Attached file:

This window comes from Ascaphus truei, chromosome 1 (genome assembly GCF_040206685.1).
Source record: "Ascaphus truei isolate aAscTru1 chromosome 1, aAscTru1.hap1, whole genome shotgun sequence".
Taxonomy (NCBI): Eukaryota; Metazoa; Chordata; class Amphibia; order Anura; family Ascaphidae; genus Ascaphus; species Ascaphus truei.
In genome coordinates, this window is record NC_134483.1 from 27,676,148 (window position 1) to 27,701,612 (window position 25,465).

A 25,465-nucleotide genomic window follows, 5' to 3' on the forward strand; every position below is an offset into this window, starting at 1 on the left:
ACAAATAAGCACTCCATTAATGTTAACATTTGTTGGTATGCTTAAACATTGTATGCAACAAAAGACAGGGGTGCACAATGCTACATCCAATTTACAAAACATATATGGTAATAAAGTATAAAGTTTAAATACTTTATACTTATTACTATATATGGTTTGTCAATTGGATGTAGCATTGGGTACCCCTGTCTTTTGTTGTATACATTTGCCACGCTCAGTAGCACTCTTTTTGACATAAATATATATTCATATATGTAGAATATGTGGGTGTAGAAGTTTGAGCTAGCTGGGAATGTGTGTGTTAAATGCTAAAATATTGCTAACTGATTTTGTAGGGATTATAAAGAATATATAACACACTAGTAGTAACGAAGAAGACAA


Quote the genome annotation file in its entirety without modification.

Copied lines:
This window comes from Ascaphus truei, chromosome 1 (genome assembly GCF_040206685.1).
Source record: "Ascaphus truei isolate aAscTru1 chromosome 1, aAscTru1.hap1, whole genome shotgun sequence".
Taxonomy (NCBI): Eukaryota; Metazoa; Chordata; class Amphibia; order Anura; family Ascaphidae; genus Ascaphus; species Ascaphus truei.
In genome coordinates, this window is record NC_134483.1 from 27,676,148 (window position 1) to 27,701,612 (window position 25,465).

A 25,465-nucleotide genomic window follows, 5' to 3' on the forward strand; every position below is an offset into this window, starting at 1 on the left:
ACAAATAAGCACTCCATTAATGTTAACATTTGTTGGTATGCTTAAACATTGTATGCAACAAAAGACAGGGGTGCACAATGCTACATCCAATTTACAAAACATATATGGTAATAAAGTATAAAGTTTAAATACTTTATACTTATTACTATATATGGTTTGTCAATTGGATGTAGCATTGGGTACCCCTGTCTTTTGTTGTATACATTTGCCACGCTCAGTAGCACTCTTTTTGACATAAATATATATTCATATATGTAGAATATGTGGGTGTAGAAGTTTGAGCTAGCTGGGAATGTGTGTGTTAAATGCTAAAATATTGCTAACTGATTTTGTAGGGATTATAAAGAATATATAACACACTAGTAGTAACGAAGAAGACAA